Go Healthy For Good - June 2016

01 Jun 2017
Go Healthy For Good - June 2016
Photo Credit: ISTOCK | STOCK.ADOBE | !123RF




A vegan diet appears to lower the risk of prostate cancer. More than 26,000 men involved in the Adventist Health study in America were grouped according to their dietary pattern (non-vegetarian, semi-vegetarian, pesco-vegetarian, lacto-ovo vegetarian, vegan). Those following a vegan diet were about 35 per cent less likely to develop the disease than other participants. Researchers think more fibre, soy, fruits and vegetables, and less saturated fat, animal protein and growth factors from dairy may be the reason.




A Canadian study asked a group of girls aged 7–10 years to sit for three hours and play on iPads or watch movies. Half the girls had to get up each hour and slowly pedal a stationary bike for 10 minutes. The other half had to remain seated throughout. Researchers found the relaxation of arteries was reduced by 33 per cent during inactivity. If these changes were sustained in adults the risk of cardiovascular disease would rise by 13 per cent.




There’s less chance of obesity if kids eat two breakfasts than if they don’t eat one at all. Almost 600 students attending schools with a free breakfast and lunch program were asked if they usually ate breakfast. Those who skipped breakfast were more than twice as likely to be overweight or obese as those who ate breakfast at home and then again when they got to school.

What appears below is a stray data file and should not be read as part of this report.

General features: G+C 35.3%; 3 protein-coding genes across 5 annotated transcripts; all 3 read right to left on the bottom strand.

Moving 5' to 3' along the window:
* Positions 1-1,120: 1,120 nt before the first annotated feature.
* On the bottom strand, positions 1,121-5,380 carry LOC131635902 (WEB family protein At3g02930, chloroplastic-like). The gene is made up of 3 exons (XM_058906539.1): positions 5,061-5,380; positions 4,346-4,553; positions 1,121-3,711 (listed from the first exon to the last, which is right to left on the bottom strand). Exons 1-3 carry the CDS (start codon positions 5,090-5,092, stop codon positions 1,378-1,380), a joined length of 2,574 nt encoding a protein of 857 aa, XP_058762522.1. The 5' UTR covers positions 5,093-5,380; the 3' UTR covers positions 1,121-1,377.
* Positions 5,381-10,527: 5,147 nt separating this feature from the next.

A new study at Southern Methodist University in Dallas, Texas, found that the standards used for calculating kilojoules burned while walking on flat ground have been too low for the past 50 years. A new equation has been developed that is at least twice as accurate. 




Regular exercise may prolong life for those with chronic obstructive pulmonary disease (COPD). The medical records of more than 2000 people in California who were hospitalised for COPD indicate that patients doing moderate or vigorous exercise are half as likely to die within the next 12 months as those who are inactive. And those doing minimal activity reduce their risk of death by 28 per cent.


Nerida Mckibben